Developing Leads to Older Consumers

by Louis Tenanbaum, CAPS, Independent Living Specialist and member of the ASID Aging-in-Place Council

Assuming you have done your market research and have identified a potential market in your community for aging in place design, your next step is to make contact with consumers who are in need of your services.  If you are new to this type of design, you may need to go outside your usual network to find these clients.  Developing a relationship with the Aging Network in your community is a good place to start.

Cultivating new lead sources among the senior provider community can increase your lead sources and client base. Every community in the country has an Area Agency on Aging. These agencies are mandated by the Older Americans Act and administered locally. They operate differently in each community, and some are called by different names. The range and quality of services vary widely. In the best cases, the agencies facilitate networking meetings and publish helpful pamphlets, guides and resource directories in addition to coordinating client services to older residents. You can find out about the AAA in your area by calling your county government office.

Senior providers in many communities have well developed networks. This is not just networking; this is The Network. Senior service providers have recognized their network for years. Taking part in provider communities is an important type of network marketing.

This can be a valuable source of leads, but be cautious. Senior providers are wary of unscrupulous providers who prey on senior clients. If you are beginning to attend senior network events to sell home modifications be extra careful. There are two reasons. There is a long history of home improvement scams on older homeowners.  In addition, many senior network providers are not yet familiar with the mechanism and value of home modifications. No one likes a loud and pushy new kid on the block. Bide your time. Let these folks get to know you. If you are worthy, they will begin to trust you and take an interest in what you do, how they can help you, and how you can help their clients.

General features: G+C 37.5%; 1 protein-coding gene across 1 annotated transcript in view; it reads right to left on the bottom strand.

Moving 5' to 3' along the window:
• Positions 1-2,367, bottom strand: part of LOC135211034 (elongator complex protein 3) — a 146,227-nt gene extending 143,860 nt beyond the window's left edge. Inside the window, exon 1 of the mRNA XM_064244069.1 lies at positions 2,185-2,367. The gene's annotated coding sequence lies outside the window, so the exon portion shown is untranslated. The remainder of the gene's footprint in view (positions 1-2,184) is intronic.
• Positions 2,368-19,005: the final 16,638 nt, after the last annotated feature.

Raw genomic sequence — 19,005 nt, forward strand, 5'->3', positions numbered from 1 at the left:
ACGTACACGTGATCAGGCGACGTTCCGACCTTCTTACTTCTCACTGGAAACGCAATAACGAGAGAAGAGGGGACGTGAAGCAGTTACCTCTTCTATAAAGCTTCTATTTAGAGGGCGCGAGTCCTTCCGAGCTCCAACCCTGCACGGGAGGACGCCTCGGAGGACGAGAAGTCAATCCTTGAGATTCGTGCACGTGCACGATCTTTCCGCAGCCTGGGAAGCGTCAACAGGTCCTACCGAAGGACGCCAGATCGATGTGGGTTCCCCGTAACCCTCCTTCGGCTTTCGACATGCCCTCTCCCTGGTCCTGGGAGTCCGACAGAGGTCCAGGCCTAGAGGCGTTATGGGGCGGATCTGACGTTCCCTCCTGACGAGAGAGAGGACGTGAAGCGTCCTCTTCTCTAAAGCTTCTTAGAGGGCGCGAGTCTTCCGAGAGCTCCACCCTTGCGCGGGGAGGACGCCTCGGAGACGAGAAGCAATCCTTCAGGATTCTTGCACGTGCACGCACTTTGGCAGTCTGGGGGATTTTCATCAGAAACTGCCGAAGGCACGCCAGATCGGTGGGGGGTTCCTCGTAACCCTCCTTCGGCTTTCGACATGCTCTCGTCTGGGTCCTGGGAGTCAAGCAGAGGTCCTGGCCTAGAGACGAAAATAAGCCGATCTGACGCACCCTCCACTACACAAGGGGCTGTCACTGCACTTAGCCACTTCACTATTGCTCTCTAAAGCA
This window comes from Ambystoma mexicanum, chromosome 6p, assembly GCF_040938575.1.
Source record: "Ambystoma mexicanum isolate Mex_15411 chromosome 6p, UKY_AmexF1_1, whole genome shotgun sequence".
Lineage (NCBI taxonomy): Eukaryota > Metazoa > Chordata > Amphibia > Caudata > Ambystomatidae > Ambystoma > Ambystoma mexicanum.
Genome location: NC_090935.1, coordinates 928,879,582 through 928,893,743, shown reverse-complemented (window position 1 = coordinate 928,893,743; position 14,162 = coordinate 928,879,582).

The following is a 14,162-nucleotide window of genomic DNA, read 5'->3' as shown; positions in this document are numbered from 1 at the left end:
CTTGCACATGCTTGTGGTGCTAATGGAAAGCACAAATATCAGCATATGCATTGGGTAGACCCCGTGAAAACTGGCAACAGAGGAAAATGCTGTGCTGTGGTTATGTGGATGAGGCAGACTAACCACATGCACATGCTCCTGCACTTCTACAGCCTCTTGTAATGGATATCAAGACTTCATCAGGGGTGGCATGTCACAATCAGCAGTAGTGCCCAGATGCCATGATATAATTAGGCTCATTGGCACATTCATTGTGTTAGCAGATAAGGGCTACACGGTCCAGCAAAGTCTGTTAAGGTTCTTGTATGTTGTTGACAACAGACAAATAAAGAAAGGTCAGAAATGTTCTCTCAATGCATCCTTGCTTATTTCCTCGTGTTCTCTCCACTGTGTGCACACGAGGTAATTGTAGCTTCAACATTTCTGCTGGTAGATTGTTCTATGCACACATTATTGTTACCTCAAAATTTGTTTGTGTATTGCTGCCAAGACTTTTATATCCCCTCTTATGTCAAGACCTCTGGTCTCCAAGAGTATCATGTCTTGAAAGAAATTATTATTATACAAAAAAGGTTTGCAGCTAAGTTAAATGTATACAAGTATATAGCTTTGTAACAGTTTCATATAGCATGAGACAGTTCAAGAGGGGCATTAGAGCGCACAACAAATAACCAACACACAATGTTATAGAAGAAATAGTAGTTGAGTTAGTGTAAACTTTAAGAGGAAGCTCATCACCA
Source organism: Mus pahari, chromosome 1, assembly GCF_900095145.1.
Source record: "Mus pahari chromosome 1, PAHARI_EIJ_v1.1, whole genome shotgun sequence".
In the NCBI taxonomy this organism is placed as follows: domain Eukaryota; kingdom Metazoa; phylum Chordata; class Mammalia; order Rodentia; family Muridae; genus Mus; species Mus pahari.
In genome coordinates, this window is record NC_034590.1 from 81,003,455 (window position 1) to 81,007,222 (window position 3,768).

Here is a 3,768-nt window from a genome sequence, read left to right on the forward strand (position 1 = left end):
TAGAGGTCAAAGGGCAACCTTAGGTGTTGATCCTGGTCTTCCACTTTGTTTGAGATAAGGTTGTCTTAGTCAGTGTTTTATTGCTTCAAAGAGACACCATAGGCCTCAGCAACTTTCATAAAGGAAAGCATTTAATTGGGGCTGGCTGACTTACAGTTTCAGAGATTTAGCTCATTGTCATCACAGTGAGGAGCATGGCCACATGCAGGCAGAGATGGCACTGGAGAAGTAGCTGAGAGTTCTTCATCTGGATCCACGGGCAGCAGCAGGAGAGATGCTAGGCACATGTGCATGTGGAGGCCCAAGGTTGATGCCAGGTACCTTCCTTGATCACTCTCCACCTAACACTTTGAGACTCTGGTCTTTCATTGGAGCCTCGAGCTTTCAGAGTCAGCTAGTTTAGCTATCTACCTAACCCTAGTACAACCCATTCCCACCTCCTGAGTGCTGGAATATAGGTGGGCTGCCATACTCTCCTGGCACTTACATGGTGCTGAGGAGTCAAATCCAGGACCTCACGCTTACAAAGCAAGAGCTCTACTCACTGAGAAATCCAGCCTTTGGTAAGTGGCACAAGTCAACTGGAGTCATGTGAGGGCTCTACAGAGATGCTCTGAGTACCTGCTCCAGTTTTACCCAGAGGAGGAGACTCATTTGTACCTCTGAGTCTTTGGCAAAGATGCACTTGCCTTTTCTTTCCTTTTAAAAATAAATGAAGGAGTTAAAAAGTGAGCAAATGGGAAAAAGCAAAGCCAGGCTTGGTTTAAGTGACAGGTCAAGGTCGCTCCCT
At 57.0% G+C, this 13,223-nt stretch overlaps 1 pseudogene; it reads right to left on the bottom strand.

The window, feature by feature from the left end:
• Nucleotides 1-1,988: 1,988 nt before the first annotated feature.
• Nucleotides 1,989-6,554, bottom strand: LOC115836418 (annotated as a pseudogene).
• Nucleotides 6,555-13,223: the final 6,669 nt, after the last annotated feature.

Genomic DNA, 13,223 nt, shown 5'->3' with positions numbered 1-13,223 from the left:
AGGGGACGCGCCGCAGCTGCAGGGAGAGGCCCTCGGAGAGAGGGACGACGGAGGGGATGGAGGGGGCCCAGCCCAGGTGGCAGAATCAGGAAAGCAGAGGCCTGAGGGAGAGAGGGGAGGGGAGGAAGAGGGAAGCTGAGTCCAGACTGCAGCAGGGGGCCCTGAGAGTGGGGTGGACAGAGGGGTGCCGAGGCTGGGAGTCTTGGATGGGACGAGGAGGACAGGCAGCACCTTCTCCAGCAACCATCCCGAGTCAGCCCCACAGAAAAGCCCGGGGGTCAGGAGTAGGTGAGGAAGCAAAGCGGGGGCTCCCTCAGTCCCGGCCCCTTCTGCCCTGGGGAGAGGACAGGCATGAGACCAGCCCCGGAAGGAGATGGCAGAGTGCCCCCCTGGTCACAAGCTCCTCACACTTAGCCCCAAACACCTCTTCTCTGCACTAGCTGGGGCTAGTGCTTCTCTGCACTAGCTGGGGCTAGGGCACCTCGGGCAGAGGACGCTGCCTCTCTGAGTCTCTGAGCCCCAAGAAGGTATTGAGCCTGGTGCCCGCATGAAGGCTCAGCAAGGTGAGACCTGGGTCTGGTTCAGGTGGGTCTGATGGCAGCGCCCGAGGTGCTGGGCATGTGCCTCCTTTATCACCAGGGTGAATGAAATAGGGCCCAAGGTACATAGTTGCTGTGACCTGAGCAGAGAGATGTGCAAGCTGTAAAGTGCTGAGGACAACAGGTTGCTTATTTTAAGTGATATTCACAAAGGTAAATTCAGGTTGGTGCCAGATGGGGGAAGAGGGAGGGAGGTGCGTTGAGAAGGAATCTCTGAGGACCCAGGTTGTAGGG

Following is a list of continuum partners who may be active in your community or network, have an interest in seniors and may be valuable lead sources.

Rehab professionals, OTs, PTs, rehab engineer professionals
Discharge planners
Directors, managers and sales and marketing folks from:

  • Assisted living
  • Group homes
  • Nursing homes
  • Continuing care communities
  • Volunteer visitors groups
  • The receptionist or nurse at the doctor’s office
  • Home health agencies
  • Nursing and Home Health aides
  • Home (HME) and Durable Medical (DME) Equipment Suppliers
  • Geriatric care managers
  • Transport systems and companies, transportation services, including paratransit
  • Volunteer drivers / Meals on Wheels
  • Chore services
  • Daily help and minder services
  • Bill-paying services
  • Real estate agents
  • Insurers and long term care insurers
  • Reverse mortgage lenders  and financial planners
  • Elder law attorneys and trust officers
  • Non-profit associations/affinity/support groups/local AARP chapter
  • Alzheimer’s, etc.
  • Pastoral services
  • Human Resources departments

A word of caution:  Cultivating the senior network is worthwhile. It is a very tight and ethical community. Hard work, diligence and patience are required to establish trust. Losing their good favor is much easier. It only takes one bad report to dig a hole out of which it may be impossible to climb.

Once you establish your best lead sources court those leads for more referrals. It is important to ask for the leads. Without asking your “partners” may not know that you are looking for leads. They may assume that you have all the work you want or can handle.

Cultivating leads may mean gifts, holiday and birthday cards, or lunches.  Let your lead sources know you are interested in them. Ask sources about their problems and difficulties and help them fill gaps. You may find that filling a need they have costs you little or nothing and makes a strong impression and a network partner for life. Better yet filling their needs may be an additional source of work or revenue for you.

Louis Tenenbaum is an independent living specialist.  To find out more about his work, visit aginginplaceguide.blogspot.com/ or www.louistenenbaum.com.